Western State College of Law is committed to preparing students for the real world and helping them find their passion in law. To meet this goal, we take pride in providing our students with best-in-class professors that combine strong classroom teaching techniques with real-world experience. Our professors come from a variety of backgrounds and have a wealth of experience to share. Professors that care about students’ success help us do that. Professor Stacey Sobel is one of our esteemed faculty members known for sharing her depth of knowledge in the classroom as well as her involvement with many student organizations as a faculty advisor.

Professor Sobel teaches Constitutional Law I and II, criminal law, criminal procedure and a sexual orientation and gender identity seminar. She has a host of previous work experience and success, including holding the role of executive director of Equality Advocates Pennsylvania (formerly the Center for Lesbian and Gay Civil Rights) and was employed by the Service members Legal Defense Network (SLDN). She also served clients such as the National Gay and Lesbian Task Force and the Women’s Law Project. In these positions, she has provided legal services and advocacy to thousands of people whose lives were affected by their sexual orientation or gender identity. She also worked to pass legislation for LGBTQ equality and to educate people about the LGBTQ community.

Why did you make the switch to teaching full-time?

I have always been passionate about teaching and came to realize that while I could do good things in my legal career, I was only one person. Teaching allows me to make a bigger impact by sharing what I know with many students who can go on to do good and meaningful work in their communities.

What drew you to Western State?

There are several things that stood out about Western State. First off, the student population. I was intrigued by the diversity – the student body is made up of first-generation college graduates, working adults and more. Western State brings in such a unique and passionate group of students. So many of them are rooted in their home communities and are looking to use their law degree to help build a better future in those areas. Being a part of their process excites me.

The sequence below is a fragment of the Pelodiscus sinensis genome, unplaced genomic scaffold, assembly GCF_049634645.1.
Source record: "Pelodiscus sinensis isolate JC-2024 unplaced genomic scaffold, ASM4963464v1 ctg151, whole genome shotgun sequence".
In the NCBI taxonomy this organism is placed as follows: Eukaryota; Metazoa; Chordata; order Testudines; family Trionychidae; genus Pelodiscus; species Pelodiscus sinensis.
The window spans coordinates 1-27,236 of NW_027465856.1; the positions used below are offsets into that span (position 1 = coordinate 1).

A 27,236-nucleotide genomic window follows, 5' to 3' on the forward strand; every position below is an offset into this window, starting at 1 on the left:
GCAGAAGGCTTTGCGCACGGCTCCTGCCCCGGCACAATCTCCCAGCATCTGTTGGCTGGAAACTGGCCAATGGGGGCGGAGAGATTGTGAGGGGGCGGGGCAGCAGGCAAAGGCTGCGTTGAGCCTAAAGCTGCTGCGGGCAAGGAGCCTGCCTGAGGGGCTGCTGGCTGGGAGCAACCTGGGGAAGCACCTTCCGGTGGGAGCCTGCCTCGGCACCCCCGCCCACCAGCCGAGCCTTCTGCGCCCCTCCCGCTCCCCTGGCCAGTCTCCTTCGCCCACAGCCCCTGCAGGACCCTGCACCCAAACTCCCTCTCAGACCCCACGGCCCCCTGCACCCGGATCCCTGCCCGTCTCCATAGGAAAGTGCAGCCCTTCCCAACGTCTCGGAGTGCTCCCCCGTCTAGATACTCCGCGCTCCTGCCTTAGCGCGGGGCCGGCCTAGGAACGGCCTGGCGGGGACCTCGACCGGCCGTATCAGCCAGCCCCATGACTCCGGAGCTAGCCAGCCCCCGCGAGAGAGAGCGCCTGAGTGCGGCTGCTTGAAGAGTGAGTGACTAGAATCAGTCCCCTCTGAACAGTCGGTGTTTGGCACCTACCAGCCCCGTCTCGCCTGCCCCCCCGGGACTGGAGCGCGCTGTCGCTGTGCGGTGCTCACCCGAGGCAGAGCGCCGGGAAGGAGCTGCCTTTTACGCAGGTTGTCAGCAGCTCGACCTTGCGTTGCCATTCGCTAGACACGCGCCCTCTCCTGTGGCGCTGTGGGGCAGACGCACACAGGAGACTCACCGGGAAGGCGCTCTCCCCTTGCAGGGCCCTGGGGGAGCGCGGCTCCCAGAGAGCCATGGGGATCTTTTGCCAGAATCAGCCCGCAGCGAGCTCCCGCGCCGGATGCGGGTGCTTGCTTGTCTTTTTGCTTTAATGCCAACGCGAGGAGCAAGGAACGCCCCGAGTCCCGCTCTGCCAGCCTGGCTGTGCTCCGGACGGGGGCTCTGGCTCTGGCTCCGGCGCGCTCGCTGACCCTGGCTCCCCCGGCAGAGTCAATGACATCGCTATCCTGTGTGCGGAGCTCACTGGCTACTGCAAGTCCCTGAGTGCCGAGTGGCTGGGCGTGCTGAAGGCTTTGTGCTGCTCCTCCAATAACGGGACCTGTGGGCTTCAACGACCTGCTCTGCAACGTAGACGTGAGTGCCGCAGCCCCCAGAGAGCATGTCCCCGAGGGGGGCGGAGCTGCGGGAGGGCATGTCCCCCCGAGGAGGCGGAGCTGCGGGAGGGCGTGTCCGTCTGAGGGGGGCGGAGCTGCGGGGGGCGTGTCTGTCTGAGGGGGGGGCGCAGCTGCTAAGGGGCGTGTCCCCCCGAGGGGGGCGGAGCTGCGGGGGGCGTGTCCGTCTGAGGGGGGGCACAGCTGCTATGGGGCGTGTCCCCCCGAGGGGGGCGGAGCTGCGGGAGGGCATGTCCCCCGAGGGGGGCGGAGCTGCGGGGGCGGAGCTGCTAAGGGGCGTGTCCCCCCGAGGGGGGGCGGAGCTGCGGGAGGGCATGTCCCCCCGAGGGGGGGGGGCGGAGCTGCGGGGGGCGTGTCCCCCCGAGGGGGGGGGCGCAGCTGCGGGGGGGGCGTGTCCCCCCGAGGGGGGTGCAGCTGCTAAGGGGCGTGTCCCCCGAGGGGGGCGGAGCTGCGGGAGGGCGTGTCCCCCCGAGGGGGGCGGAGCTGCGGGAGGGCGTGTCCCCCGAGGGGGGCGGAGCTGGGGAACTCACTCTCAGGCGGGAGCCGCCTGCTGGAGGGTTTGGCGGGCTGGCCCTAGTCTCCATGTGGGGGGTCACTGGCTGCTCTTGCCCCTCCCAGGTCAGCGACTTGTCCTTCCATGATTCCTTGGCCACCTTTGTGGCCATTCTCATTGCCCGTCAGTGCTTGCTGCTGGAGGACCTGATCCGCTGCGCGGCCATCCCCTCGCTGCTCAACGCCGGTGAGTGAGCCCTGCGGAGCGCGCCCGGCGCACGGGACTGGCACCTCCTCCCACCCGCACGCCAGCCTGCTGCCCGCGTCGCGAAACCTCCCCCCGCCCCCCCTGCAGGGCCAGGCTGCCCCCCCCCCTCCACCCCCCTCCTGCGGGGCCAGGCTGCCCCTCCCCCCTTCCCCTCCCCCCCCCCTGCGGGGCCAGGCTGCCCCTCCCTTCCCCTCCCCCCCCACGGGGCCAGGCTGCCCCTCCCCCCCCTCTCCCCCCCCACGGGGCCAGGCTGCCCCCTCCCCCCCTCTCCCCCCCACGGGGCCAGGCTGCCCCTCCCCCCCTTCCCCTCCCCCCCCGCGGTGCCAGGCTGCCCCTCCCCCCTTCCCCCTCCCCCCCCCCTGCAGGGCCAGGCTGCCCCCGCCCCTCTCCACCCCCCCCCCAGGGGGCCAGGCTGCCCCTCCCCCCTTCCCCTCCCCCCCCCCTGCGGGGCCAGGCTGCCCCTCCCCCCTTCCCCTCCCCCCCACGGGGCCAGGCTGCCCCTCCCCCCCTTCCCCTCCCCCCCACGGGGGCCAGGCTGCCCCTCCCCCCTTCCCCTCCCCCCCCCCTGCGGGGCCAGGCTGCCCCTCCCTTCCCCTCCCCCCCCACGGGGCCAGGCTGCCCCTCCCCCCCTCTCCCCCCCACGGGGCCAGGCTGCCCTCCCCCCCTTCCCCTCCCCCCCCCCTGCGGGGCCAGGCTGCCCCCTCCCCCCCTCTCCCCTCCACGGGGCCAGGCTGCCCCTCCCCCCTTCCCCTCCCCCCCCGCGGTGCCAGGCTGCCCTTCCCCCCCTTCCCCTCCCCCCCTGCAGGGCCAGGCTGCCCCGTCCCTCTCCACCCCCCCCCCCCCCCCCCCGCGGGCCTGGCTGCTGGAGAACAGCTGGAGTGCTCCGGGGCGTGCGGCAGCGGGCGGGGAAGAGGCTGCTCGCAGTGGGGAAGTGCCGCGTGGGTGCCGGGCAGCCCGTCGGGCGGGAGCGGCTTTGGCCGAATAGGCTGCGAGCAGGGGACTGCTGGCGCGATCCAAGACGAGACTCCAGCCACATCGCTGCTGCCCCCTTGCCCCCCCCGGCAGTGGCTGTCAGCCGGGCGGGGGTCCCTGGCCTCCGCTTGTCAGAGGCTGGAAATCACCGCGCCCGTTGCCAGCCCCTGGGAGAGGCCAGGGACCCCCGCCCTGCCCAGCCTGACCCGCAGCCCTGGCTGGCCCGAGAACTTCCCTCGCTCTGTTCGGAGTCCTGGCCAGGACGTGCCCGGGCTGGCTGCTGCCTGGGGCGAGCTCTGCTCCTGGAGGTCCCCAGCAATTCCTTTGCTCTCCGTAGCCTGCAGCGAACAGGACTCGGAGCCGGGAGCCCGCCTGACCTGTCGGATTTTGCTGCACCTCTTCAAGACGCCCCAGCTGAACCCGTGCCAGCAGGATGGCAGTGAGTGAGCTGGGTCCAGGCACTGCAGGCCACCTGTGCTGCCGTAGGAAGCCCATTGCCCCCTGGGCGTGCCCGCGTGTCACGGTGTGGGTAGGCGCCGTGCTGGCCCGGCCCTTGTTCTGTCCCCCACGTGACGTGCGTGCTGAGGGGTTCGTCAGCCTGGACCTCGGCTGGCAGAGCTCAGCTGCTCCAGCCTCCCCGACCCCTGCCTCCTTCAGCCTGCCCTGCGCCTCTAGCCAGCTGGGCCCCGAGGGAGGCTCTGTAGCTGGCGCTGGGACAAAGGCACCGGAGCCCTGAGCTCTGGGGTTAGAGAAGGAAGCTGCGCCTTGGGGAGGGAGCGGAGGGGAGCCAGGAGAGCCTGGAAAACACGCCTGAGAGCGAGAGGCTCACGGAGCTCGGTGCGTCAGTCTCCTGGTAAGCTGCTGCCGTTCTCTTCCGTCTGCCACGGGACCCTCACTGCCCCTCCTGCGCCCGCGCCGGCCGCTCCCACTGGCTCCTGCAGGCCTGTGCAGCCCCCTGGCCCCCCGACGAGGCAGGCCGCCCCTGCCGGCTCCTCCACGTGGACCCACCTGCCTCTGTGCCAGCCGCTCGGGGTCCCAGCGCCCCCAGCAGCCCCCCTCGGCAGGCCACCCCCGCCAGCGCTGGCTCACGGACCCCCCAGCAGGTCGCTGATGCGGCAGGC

Western State also provides a superior student-to-faculty ratio. My small class sizes allow me to really make a connection with students. Because I teach both 1L and 2L courses, I am able to see students at the start of their law school journey and as they grow. This type of connection is something that makes Western State special.

Who has been the most influential person in your career?

I am fortunate that I have been surrounded by many great people throughout my career. I can’t choose just one person. So many of the people I have encountered and interacted with have affected me in different ways. Therefore, I am a believer that students should try different things and seek as many experiences as possible. By bringing together all the pieces of information I have learned throughout my journey, I’ve cultivated a deep body of knowledge that I can tap into today. While having one mentor is great, opening yourself to what everyone in your path has to offer is the best way to expand your horizon.

Tell us a little bit more about your classes and teaching style.

I aim to make my classes as realistic as possible. When I have my students examine a case, I might change some facts to inspire them to think about their arguments. I like to ask probing questions prompting students to describe what they might do if they were the prosecutor and then switch it and ask them to think about the case as defense counsel. I want students to leave my classroom with a solid foundation and everything they need to feel prepared and confident in real-world situations.

What advice do you have for current or prospective law students?

No matter what someone tells you; there is not one way to do law school or to be a lawyer. It’s an individual process. Practicing law is very broad, so again, try different things to uncover your passion. There’s a place for every person and every interest.


When Professor Sobel is not teaching, she can be found working as a faculty advisor to several student groups including the Public Interest Law Foundation (PILF). In this role, she has helped arrange guest speakers to talk about their work experience and being involved in public interest law. Additionally, she helps to organize events to help students prepare resumes to get them ready for the public service job fair. These are a few of the many ways she shows her dedication to making every experience and opportunity valuable for her students.

At home, Professor Sobel has two incredible children and a wife who she enjoys spending time with them in a variety of activities. She also spends her free time reading and watching her favorite baseball team, the New York Mets.